Dirty Rats, Cultural Icons


America's Greatest Crime Wave

and the Birth of the FBI, 1933-34

By Bryan Burrough

Penguin Press; 592 pp; $29.95

After an 80-mph "wild running gunfight" with police outside South St. Paul, Minn., in April, 1934, John Dillinger and two pals need a less-conspicuous getaway car. Using a pistol, one member of the gang flags down a passing family on a quiet side road. As he steals their Ford, Dillinger's partner apologizes to the driver, a power-company manager on his lunch break, enviously telling the man he is lucky to have a nice job and family. And, even as his other partner writhes in excruciating pain from a police bullet, the ever-polite Dillinger takes a minute to pat the couple's baby on the head. "Don't worry," says this son of an Indianapolis grocer. "We like kids."

Ah, the gentleman bandit. We meet a few in Public Enemies: America's Greatest Crime Wave and the Birth of the FBI, 1933-34, Bryan Burrough's spellbinding new account of America's first War on Crime. There are also psychopaths, such as "Baby Face" Nelson, who cackles during robberies and whose cronies fear he might shoot them and take all the loot. And there are even would-be poets, such as the histrionic Bonnie Parker, who writes verse for her mother in between stickups at gas stations and banks on which she accompanies the murderous Clyde Barrow. Anticipating her death, the former waitress asks her widowed mom to bring her body home to West Texas to spend "a long, cool, peaceful night together before I leave you."

Some of the rich details are culled from dubious news accounts and books written years after the events. Others are from ostensibly more reliable FBI files and the recollections of descendants of those involved. Weaving them together, Texas-born Burrough, who made his reputation with Barbarians at the Gate, the 1990 account of the RJR Nabisco leveraged buyout, offers a rip-roaring, day-by-day account of a particularly lawless two-year period. While many Americans struggled with the privations of the Depression, the mugs, molls, and hangers-on of Burrough's account ranged through the Midwest, the California wine country, and Florida. There, they knocked over banks, kidnapped rich people, and -- for a remarkably long time -- eluded lawmen. "Pretty Boy" Floyd, Ma Barker, and "Machine Gun" Kelly all put in colorful appearances. Where the book falls down is in making sense of America's fascination with such social misfits.

Perhaps it has something to do with the way these gun-toting, wise-cracking gangsters made fools of J. Edgar Hoover and his rather green "G-men." The FBI, first created in 1908 to probe antitrust cases for the Justice Dept., was in the 1930s far from the crime-busting machine of lore. The band of college boys and "cowboys," which a Milwaukee newspaper once branded "comic opera cops," at first doesn't even have the right to carry guns. The villains, the author suggests, force the agency to grow up, in effect creating the modern FBI.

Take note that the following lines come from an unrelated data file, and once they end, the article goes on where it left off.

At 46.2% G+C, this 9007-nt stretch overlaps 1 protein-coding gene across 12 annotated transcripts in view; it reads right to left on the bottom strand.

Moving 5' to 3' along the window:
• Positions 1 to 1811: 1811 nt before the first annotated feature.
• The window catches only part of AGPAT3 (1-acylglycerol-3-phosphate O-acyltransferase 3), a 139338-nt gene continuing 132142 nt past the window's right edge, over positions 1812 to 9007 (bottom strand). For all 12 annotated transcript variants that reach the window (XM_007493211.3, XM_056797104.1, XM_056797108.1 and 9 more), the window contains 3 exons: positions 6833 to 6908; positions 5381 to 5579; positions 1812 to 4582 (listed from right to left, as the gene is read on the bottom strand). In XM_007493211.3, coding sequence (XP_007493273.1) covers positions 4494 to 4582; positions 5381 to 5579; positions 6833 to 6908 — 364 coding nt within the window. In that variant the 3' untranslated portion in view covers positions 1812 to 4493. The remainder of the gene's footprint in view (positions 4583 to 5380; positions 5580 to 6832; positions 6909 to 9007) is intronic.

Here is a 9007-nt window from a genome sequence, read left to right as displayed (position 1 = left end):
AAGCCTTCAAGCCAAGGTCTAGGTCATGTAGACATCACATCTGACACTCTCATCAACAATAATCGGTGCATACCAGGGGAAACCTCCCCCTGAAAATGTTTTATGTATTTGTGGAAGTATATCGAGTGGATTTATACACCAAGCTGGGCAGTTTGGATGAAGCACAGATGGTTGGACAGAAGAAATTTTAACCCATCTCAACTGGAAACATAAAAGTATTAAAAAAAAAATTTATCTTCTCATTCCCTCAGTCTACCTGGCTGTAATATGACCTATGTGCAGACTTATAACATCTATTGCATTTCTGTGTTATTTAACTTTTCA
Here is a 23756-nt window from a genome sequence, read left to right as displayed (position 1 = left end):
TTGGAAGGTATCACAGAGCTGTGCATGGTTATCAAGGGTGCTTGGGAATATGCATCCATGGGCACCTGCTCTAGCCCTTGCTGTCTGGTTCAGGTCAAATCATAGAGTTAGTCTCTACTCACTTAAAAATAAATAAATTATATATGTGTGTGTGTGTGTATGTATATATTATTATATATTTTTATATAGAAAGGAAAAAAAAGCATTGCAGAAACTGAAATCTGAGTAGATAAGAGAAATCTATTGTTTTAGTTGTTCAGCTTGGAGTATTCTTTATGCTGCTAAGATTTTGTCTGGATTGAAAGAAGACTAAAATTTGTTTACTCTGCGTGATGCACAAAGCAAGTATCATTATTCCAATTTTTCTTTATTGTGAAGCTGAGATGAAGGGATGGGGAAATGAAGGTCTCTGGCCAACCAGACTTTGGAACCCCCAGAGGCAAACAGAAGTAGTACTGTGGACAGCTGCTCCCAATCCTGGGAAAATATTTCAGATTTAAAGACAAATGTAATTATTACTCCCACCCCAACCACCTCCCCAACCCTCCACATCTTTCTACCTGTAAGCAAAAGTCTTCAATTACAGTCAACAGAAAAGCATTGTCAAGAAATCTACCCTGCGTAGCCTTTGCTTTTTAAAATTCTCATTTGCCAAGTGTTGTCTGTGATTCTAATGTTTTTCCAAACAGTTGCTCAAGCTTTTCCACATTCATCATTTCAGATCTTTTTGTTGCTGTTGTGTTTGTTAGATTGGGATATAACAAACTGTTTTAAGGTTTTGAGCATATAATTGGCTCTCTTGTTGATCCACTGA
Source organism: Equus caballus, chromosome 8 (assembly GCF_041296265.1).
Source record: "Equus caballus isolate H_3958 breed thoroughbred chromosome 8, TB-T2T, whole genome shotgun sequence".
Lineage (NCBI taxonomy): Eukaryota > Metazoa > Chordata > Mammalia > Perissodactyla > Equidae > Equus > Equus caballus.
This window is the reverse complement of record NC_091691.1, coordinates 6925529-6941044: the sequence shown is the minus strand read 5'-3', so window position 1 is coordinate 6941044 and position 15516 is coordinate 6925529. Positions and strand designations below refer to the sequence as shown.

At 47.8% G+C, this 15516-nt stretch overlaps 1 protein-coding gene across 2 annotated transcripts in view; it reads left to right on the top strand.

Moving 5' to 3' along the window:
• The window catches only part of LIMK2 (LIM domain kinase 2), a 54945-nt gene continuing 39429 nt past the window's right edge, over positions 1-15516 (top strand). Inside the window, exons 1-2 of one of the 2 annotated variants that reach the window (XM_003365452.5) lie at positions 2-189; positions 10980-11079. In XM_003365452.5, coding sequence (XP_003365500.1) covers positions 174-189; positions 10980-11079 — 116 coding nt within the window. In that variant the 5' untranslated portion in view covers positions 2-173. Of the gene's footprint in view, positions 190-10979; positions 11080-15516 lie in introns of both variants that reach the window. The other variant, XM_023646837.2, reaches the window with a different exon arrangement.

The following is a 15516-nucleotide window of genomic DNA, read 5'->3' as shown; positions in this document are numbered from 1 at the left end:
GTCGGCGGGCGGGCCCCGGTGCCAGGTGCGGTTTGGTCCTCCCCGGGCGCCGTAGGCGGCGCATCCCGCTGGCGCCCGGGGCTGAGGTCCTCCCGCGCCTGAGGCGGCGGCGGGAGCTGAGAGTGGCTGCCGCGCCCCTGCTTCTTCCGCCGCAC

Such insights, though, are secondary to action, including close-up accounts of astonishing escapes. For sheer brazenness, little compares to Dillinger's Mar. 3, 1934, breakout from a jail in Crown Point, Ind. Armed with a wooden gun and helped by another inmate brandishing a toilet plunger, the gangster bluffs his way out. He stops his jail mate from hitting a 64-year-old janitor, remarking: "Contrary to what people say, I'm no killer." But the next month we see Dillinger's gang shoot its way out of a trap at a backwoods Wisconsin lodge, as ill-prepared FBI men close in. A civilian and an agent die -- two of many people to fall in Dillinger's spree.

Burrough also offers vivid reconstructions of bold daytime robberies. Gangsters, pumped up with adrenaline, rake bank interiors and nearby storefronts with tommy guns. They take hostages as they make carefully planned "gits" out of towns such as South Bend, Ind., and Sioux Falls, S.D. And we see them hole up with pals in Chicago apartments and in Midwest lakeshore cottages, at times having tearful meetings with relatives or mooning over girlfriends. The Ma Barker-Alvin Karpis gang drops in on resorts in Miami and Havana. All along, family and friends -- as well as corrupt lawyers, doctors, and cops on the take -- ease the way. Dillinger, his looks altered by plastic surgery, wanders freely in East Chicago, Ind., until a reward-hungry woman friend betrays him and the feds plug him outside a theater on July 22, 1934. Some 5,000 people come to see him buried in Indianapolis.

The action is nonstop -- and sometimes, the rat-a-tat pace can overwhelm a reader. But Public Enemies is thin on analysis. Why did these villains become celebrities? Why did they become villains in the first place? Aside from a few glib suggestions -- Depression-era resentment of banks, youthful prison experiences -- Burrough avoids such issues. Still his volume is a model of narrative journalism and an often gripping read. Short on the "why," Public Enemies does a bang-up job on the "how."

By Joseph Weber

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